A debate about sexual molestation flared in Sweden earlier this year after it emerged that groups of boys had groped girls at the We Are Sthlm youth festival for two years running.
“We’re hoping mainly that this will get boys to think twice. A lot of them don’t seem to realize that this is a crime,” national police chief Dan Eliasson told news agency TT.
Swedish police were heavily criticized for not releasing details on the total 36 reports of sexual assault and two rape allegations filed after the festivals in 2014 and 2015.
Many of the alleged perpetrators were young Afghan refugees, newspaper Dagens Nyheter reported when it broke the story in January, as police fielded accusations of burying the reports to avoid stoking anti-immigrant sentiment.
With the festival season about to kick off, police have started the new #tafsainte (Don’t grope) campaign as part of a wider plan to counteract sexual harassment among young people.
Ayesha, 17, didn’t think the campaign would stop the problem but welcomed the fact that the police were taking it seriously.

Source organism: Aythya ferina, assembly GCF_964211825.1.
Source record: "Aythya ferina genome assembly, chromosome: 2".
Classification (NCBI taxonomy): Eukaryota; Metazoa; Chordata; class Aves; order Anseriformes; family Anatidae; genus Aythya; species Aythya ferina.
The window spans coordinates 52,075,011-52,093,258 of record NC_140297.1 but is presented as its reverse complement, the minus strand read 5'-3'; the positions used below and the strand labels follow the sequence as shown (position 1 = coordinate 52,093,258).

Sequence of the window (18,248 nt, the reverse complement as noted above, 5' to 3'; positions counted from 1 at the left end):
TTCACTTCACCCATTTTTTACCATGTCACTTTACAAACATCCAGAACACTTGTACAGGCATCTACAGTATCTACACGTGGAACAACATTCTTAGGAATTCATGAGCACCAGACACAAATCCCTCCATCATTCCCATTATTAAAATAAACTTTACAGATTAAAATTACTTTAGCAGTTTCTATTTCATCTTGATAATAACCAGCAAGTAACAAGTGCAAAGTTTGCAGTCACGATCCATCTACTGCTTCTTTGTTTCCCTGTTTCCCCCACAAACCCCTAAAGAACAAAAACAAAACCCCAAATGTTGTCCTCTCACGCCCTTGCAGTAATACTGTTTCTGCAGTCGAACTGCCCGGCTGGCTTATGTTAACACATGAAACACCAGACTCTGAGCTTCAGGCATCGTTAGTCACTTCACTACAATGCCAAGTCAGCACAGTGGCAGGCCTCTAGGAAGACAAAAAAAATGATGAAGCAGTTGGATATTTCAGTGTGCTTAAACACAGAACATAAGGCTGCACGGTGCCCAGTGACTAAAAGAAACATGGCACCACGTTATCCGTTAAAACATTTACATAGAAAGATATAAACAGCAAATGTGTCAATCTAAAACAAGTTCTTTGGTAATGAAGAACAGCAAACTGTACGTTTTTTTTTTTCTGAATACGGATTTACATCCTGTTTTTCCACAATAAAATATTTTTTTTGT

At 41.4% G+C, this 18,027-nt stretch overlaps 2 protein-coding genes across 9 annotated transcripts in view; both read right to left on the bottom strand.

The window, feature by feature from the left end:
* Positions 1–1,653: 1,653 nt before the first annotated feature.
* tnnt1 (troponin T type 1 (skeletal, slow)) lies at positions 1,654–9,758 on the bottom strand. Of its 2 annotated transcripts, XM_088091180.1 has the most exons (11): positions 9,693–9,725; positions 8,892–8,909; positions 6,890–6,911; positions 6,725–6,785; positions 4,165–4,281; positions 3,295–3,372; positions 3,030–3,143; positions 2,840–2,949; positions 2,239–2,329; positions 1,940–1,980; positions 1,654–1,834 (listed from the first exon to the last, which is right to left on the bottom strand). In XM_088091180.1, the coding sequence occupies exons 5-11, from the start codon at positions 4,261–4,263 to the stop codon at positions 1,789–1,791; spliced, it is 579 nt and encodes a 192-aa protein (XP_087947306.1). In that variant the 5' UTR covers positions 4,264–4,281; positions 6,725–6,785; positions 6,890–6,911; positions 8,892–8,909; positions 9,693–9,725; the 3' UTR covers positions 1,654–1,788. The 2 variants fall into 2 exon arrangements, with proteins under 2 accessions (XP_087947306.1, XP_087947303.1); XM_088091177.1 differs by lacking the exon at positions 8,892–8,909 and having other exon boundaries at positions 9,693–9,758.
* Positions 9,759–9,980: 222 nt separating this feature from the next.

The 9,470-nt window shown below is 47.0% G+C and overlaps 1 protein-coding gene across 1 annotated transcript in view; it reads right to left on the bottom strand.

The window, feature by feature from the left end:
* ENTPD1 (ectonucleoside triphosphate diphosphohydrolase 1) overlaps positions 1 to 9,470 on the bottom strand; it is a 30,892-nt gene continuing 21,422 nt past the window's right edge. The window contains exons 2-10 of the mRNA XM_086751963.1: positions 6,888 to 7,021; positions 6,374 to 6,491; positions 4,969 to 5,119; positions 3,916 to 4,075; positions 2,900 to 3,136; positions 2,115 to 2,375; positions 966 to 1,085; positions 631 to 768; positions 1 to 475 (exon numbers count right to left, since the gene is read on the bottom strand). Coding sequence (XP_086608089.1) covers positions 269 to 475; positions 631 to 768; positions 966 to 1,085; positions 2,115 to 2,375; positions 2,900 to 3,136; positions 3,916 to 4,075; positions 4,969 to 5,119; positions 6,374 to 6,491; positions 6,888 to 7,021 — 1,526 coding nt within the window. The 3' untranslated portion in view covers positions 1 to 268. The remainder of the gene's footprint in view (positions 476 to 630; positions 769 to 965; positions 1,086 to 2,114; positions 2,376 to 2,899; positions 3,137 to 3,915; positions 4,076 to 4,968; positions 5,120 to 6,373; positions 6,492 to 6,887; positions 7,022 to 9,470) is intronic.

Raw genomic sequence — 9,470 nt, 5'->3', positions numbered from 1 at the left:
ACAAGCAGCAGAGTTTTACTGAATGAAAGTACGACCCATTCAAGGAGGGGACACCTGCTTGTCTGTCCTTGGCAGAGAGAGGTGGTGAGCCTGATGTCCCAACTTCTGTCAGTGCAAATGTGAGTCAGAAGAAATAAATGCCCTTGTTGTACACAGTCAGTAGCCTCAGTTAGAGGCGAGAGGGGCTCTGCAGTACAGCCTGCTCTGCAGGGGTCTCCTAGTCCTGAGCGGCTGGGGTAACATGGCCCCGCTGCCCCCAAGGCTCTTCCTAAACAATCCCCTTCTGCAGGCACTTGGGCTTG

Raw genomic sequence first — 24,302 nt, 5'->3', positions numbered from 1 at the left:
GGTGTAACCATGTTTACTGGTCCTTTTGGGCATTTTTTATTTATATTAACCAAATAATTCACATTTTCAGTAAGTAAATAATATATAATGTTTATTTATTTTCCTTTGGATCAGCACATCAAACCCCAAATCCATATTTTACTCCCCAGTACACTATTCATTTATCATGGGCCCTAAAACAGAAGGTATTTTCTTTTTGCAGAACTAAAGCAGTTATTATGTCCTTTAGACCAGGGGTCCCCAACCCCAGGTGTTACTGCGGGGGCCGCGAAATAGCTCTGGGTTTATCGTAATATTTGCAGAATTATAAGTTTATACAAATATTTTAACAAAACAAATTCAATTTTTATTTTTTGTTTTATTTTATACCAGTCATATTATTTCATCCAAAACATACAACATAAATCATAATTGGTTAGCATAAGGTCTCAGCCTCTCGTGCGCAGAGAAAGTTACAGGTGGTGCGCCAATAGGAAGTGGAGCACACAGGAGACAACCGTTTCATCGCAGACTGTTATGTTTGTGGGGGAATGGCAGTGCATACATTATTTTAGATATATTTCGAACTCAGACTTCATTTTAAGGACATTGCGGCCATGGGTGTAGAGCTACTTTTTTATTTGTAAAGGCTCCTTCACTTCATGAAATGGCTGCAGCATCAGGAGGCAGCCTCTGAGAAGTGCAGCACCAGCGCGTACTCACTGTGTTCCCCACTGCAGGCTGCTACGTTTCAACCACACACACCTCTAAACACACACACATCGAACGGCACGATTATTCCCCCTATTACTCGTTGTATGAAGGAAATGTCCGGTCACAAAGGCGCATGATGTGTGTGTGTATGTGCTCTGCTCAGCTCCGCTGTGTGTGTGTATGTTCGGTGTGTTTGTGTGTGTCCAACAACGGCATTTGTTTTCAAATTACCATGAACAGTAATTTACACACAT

“I think it’s a big problem, not only at festivals but in the streets as well,” she told The Local.
“Guys just think it’s easier to do it at festivals because there are a lot of people and we won’t notice.”
Police officers will hand out armbands at major youth events this summer. The text on the bracelets reads: “POLICEAVSPÄRRAT #tafsainte (Police cordon, don’t grope.)
Dan Eliasson recommended that any victims of groping contact the police.
“If something feels uncomfortable you should immediately contact the police and talk to us because this is not acceptable,” he said.
He also had a word of advice for boys who grope girls without their consent.
“Who wants to be remembered as the groping guy? Think twice, guys, for God’s sake.”